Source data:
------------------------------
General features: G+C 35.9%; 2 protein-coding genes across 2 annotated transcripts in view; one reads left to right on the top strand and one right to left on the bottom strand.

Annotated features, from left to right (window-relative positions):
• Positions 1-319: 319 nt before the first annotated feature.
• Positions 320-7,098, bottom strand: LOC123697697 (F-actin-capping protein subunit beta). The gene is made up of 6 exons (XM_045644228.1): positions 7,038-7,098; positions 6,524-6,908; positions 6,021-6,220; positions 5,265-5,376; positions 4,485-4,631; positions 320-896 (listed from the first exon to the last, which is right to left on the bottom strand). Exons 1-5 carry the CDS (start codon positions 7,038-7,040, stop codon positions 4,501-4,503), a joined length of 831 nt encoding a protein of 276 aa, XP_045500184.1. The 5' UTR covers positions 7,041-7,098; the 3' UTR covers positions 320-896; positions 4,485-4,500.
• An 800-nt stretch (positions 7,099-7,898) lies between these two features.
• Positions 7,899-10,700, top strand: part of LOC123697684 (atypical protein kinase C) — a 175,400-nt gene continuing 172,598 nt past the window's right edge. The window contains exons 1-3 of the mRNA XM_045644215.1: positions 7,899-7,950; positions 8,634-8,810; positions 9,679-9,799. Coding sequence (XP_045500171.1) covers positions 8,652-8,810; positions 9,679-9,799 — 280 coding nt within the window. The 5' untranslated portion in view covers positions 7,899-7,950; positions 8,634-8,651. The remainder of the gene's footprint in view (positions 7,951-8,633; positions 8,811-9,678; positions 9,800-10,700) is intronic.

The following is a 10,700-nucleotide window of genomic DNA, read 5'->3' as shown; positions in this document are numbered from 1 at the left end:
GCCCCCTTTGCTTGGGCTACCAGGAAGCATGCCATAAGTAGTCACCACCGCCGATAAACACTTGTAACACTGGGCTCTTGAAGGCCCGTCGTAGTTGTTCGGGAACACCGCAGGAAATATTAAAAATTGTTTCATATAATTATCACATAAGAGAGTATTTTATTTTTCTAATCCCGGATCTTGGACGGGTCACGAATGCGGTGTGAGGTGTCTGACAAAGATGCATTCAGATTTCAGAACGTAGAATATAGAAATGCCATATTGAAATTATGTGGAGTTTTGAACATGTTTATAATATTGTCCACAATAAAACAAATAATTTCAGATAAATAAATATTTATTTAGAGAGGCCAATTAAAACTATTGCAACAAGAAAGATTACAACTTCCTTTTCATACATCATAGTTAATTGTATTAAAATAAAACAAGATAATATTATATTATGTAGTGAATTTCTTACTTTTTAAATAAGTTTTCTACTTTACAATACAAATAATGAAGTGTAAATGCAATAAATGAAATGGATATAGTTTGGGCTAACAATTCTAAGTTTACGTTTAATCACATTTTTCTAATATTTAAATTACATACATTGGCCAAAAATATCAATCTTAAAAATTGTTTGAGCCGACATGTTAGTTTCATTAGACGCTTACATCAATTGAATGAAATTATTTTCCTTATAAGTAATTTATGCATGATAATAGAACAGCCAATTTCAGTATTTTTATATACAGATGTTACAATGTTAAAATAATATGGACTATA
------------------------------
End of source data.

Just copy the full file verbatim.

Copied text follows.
General features: G+C 35.9%; 2 protein-coding genes across 2 annotated transcripts in view; one reads left to right on the top strand and one right to left on the bottom strand.

Annotated features, from left to right (window-relative positions):
• Positions 1-319: 319 nt before the first annotated feature.
• Positions 320-7,098, bottom strand: LOC123697697 (F-actin-capping protein subunit beta). The gene is made up of 6 exons (XM_045644228.1): positions 7,038-7,098; positions 6,524-6,908; positions 6,021-6,220; positions 5,265-5,376; positions 4,485-4,631; positions 320-896 (listed from the first exon to the last, which is right to left on the bottom strand). Exons 1-5 carry the CDS (start codon positions 7,038-7,040, stop codon positions 4,501-4,503), a joined length of 831 nt encoding a protein of 276 aa, XP_045500184.1. The 5' UTR covers positions 7,041-7,098; the 3' UTR covers positions 320-896; positions 4,485-4,500.
• An 800-nt stretch (positions 7,099-7,898) lies between these two features.
• Positions 7,899-10,700, top strand: part of LOC123697684 (atypical protein kinase C) — a 175,400-nt gene continuing 172,598 nt past the window's right edge. The window contains exons 1-3 of the mRNA XM_045644215.1: positions 7,899-7,950; positions 8,634-8,810; positions 9,679-9,799. Coding sequence (XP_045500171.1) covers positions 8,652-8,810; positions 9,679-9,799 — 280 coding nt within the window. The 5' untranslated portion in view covers positions 7,899-7,950; positions 8,634-8,651. The remainder of the gene's footprint in view (positions 7,951-8,633; positions 8,811-9,678; positions 9,800-10,700) is intronic.

The following is a 10,700-nucleotide window of genomic DNA, read 5'->3' as shown; positions in this document are numbered from 1 at the left end:
GCCCCCTTTGCTTGGGCTACCAGGAAGCATGCCATAAGTAGTCACCACCGCCGATAAACACTTGTAACACTGGGCTCTTGAAGGCCCGTCGTAGTTGTTCGGGAACACCGCAGGAAATATTAAAAATTGTTTCATATAATTATCACATAAGAGAGTATTTTATTTTTCTAATCCCGGATCTTGGACGGGTCACGAATGCGGTGTGAGGTGTCTGACAAAGATGCATTCAGATTTCAGAACGTAGAATATAGAAATGCCATATTGAAATTATGTGGAGTTTTGAACATGTTTATAATATTGTCCACAATAAAACAAATAATTTCAGATAAATAAATATTTATTTAGAGAGGCCAATTAAAACTATTGCAACAAGAAAGATTACAACTTCCTTTTCATACATCATAGTTAATTGTATTAAAATAAAACAAGATAATATTATATTATGTAGTGAATTTCTTACTTTTTAAATAAGTTTTCTACTTTACAATACAAATAATGAAGTGTAAATGCAATAAATGAAATGGATATAGTTTGGGCTAACAATTCTAAGTTTACGTTTAATCACATTTTTCTAATATTTAAATTACATACATTGGCCAAAAATATCAATCTTAAAAATTGTTTGAGCCGACATGTTAGTTTCATTAGACGCTTACATCAATTGAATGAAATTATTTTCCTTATAAGTAATTTATGCATGATAATAGAACAGCCAATTTCAGTATTTTTATATACAGATGTTACAATGTTAAAATAATATGGACTATA